Ok­la­homa Oil & Gas In­dus­try Sued for Caus­ing Earth­quakes

Trillions - - In This Is­sue -

Dozens of peo­ple have filed suit against oil and gas com­pa­nies in Ok­la­homa for dam­ag­ing their prop­erty through the earth­quakes caused by frack­ing.

Frack­ing uses high pres­sure wa­ter mixed with var­i­ous chem­i­cals to frac­ture rock and re­lease more oil and gas, but it also un­locks ground wa­ter and pro­duces about 10 times the amount of waste wa­ter as re­cov­ered oil.

The mas­sive amount of toxic waste­water is in­jected back into the ground into per­me­able for­ma­tions, of­ten deeper than the for­ma­tion where the gas and oil was ex­tracted. Do­ing this is well known to cause earth­quakes, the con­tam­i­nated wa­ter also seeps into wa­ter aquifers.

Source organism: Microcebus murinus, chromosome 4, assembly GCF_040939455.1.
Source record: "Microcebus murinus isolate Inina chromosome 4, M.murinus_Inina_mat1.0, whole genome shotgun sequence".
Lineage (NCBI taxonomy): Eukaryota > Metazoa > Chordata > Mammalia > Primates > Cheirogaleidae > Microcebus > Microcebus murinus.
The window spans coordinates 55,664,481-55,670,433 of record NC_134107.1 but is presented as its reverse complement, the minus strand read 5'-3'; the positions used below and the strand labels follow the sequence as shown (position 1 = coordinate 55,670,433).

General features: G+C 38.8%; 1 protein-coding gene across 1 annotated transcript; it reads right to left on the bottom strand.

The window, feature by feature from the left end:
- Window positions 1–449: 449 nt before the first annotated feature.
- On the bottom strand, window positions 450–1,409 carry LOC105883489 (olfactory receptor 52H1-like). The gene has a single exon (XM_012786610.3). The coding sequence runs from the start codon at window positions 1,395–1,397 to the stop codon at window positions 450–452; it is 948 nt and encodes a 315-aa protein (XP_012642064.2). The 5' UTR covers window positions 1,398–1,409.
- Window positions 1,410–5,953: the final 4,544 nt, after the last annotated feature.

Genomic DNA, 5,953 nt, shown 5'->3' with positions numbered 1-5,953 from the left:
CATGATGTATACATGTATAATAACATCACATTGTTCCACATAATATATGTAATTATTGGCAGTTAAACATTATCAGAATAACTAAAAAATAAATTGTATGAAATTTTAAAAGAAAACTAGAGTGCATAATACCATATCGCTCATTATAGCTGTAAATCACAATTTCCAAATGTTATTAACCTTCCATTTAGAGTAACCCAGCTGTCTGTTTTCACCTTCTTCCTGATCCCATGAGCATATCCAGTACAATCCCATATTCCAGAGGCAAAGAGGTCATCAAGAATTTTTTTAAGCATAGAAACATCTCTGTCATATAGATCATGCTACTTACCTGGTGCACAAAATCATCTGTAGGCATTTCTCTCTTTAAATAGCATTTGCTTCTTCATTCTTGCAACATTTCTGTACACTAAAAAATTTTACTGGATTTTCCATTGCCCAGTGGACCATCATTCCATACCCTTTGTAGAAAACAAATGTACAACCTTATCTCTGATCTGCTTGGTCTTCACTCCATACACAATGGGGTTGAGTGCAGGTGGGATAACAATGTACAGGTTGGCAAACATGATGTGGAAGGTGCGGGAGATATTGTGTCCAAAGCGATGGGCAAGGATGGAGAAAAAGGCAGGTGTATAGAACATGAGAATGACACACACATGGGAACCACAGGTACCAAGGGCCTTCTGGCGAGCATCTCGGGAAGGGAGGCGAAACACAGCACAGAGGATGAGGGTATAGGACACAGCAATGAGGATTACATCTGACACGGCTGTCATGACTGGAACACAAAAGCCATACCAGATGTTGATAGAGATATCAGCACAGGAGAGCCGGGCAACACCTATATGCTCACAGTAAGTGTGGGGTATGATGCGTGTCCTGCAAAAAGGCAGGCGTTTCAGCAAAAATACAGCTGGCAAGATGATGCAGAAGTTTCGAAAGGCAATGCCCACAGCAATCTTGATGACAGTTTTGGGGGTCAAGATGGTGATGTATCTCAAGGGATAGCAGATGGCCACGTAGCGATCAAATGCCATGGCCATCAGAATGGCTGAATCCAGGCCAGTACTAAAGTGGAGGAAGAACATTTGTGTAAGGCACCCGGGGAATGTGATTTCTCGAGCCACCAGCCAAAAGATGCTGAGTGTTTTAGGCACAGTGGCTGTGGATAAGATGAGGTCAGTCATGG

The Nemaha fault line runs from near Ok­la­homa City north-north­west into Kansas and it is along this fault line that nu­mer­ous earth­quakes have been caused by frack­ing. How­ever, other fault lines are be­ing awak­ened across Ok­la­homa and those are caus­ing earth­quakes as well.

While most of the earth­quakes have been rel­a­tively mi­nor and have caused min­i­mal dam­age, the po­ten­tial for a mas­sive earth­quake is in­creas­ing.

The oil & gas in­dus­try, which has sub­stan­tial con­trol over the state gov­ern­ment, claims that it is not caus­ing the earth­quakes. Yet in 2015 alone there were more than 6,000 earth­quakes com­pared to al­most zero in the years prior to wide­spread frack­ing.

Even the state's Gov­er­nor ad­mit­ted in 2015 that the earth­quakes are linked to frack­ing, yet the state con­tends that the prof­its of a sin­gle in­dus­try is more im­por­tant than the safety and well-be­ing of the state's 4 mil­lion peo­ple and the frack­ing con­tin­ues un­abated.

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